Human immuno-deficiency virus antibody seroprevalence among pregnant women at booking at a university teaching hospital in South-Eastern Nigeria
In Africa, human immuno-deficiency virus (HIV) infection continues to be progressively feminized. This has led to an increase in the number of paediatric HIV infections reported due to increased risk of mother-to-child transmission (MTCT) of HIV during pregnancy, labour and breastfeeding.
The objective of the study was to determine the HIV positive sero-prevalence at booking among pregnant women at the Imo State University Teaching Hospital, Orlu.
A retrospective analysis of the case records of women who booked and were screened for Human Immune-deficiency Virus at the Imo State University Teaching Hospital (IMSUTH), Orlu from 1st March 2008 to 28th February 2010 was done. Data on age, parity, educational status, gestational age at booking, and retroviral status were collected and analysed using spss version 13.
Nine hundred and twenty one pregnant women were screened for the presence of HIV 1 & 2 antibodies in their serum. One hundred and six of them were positive, giving a sero-prevalence rate at booking of 11.5%. The highest sero prevalence rate of 45.2% occurred in the age group of 26-30 years. Petty traders contributed 97 (91.5%) of the HIV positive women, while multiparous (para 2-4) women contributed 50% of the positive pregnant women. Only 32 (30.2%) of the HIV positive women booked within the first trimester for antenatal care. Majority 53 (59.4%) of the HIV positive women had secondary education, while those that had no formal education contributed only 6 (5.7%) of the HIV positive women.
There was a high HIV seroprevalence at booking among pregnant women at IMSUTH, Orlu. A lot more needs to be done in order to reduce vertical transmission of HIV in our environment.
Available from: Carole P Mcarthur
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Tobacco smoking is highly prevalent among the HIV-1-infected population. In addition to diminished immune response, smoking has been shown to increase HIV-1 replication and decrease response to antiretroviral therapy, perhaps through drug-drug interaction. However, the mechanism by which tobacco/nicotine increases HIV-1 replication and mediates drug-drug interaction is poorly understood.
In this review, the authors discuss the effects of smoking on HIV-1 pathogenesis. Since they propose a role for the cytochrome P450 (CYP) pathway in smoking-mediated HIV-1 pathogenesis, the authors briefly converse the role of CYP enzymes in tobacco-mediated oxidative stress and toxicity. Finally, the authors focus on the role of CYP enzymes, especially CYP2A6, in tobacco/nicotine metabolism and oxidative stress in HIV-1 model systems monocytes/macrophages, lymphocytes, astrocytes and neurons, which may be responsible for HIV-1 pathogenesis.
Recent findings suggest that CYP-mediated oxidative stress is a novel pathway that may be involved in smoking-mediated HIV-1 pathogenesis, including HIV-1 replication and drug-drug interaction. Thus, CYP and CYP-associated oxidative stress pathways may be potential targets to develop novel pharmaceuticals for HIV-1-infected smokers. Since HIV-1/TB co-infections are common, future study involving interactions between antiretroviral and antituberculosis drugs that involve CYP pathways would also help treat HIV-1/TB co-infected smokers effectively.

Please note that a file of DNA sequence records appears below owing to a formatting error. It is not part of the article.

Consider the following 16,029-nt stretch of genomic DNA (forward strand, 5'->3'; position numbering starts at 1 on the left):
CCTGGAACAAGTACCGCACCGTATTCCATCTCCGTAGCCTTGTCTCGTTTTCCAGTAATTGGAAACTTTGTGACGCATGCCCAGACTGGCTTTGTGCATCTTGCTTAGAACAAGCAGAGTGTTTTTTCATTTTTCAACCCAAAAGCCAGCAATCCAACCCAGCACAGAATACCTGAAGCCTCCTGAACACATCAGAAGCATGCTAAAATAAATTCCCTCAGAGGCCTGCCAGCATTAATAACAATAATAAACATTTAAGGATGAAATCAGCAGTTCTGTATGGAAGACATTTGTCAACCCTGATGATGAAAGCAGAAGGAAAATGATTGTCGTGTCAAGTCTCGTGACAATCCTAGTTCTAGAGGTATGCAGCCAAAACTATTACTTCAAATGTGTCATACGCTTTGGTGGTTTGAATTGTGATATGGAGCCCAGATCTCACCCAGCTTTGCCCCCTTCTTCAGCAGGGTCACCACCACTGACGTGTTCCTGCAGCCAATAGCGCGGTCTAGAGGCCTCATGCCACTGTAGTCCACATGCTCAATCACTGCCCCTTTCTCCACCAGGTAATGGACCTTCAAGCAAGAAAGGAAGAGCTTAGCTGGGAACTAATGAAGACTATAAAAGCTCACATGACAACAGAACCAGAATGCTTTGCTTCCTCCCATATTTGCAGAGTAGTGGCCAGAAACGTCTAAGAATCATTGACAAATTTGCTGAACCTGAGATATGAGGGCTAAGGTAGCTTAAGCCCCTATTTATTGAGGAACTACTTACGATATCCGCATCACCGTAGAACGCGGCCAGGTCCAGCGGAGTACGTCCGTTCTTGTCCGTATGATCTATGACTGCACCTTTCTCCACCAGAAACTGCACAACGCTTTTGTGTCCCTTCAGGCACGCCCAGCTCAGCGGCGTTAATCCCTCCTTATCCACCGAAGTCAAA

Available from: Nathanael Sirili
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ABSTRACT: Background: A major emphasis in the ongoing health sector reforms in Tanzania is to increase the
number of graduates in medical field in all aspects. Tanzania development vision 2025 set quality
livelihood for all as one of its principle objectives. For this to be realized not only Human resource
for Health (HRH) in all Medical fields are required but a highly trained calibre HRH is of
paramount. Whether it has worked or not is a subject of speculation. This paper sets out to examine
to what extent number of produced medical doctors (MDs) has turned positively the number of
surgeons for the past one decade in Tanzania.
Methods: Retrospective analysis of reports from five health Universities in Tanzania with a
focus on graduated Medical Doctors and those trained to become surgeons for the period 2001
Results: Between 2001 and 2010 five institutions trained these graduate Human Resource for
Health (HRH). Combined local training institutions produced a total of 2,022 Medical Doctors.
These Institutions included a public institution Muhimbili University of Health and Allied
Sciences (MUHAS), Private faith based (Kilimanjaro Christian Medical Centre (KCMC) and
Bugando University College of Health Sciences (BUCHS) and private for profit (International
Medical and Technology (IMTU) and Hurbert Kairuki Memorial University (HKMU).
MUHAS alone trained 1,285 MDs or 64% of these graduates. Faith based produced 287 and
the rest (450) were produced by the private for profit institutions. Out of 1285 MDs trained at
MUHAS in the mentioned period, only 25(1.9%) became surgeons, and out of all 2022 Medical
Doctors locally trained in that period only 51(2.5%) trained to become general surgeons. This
is a major challenge for the profession.
Conclusion: If only 2.5% (51 out of 2,022) of all locally trained Medical Doctors trained to
become Surgeons in a period of ten years realization of vision 2025 health sector goals is
questionable. The major question which remain unanswered is why this trend? It is the
authors’ view that Marshall Plan need to be adapted to redress the situation.
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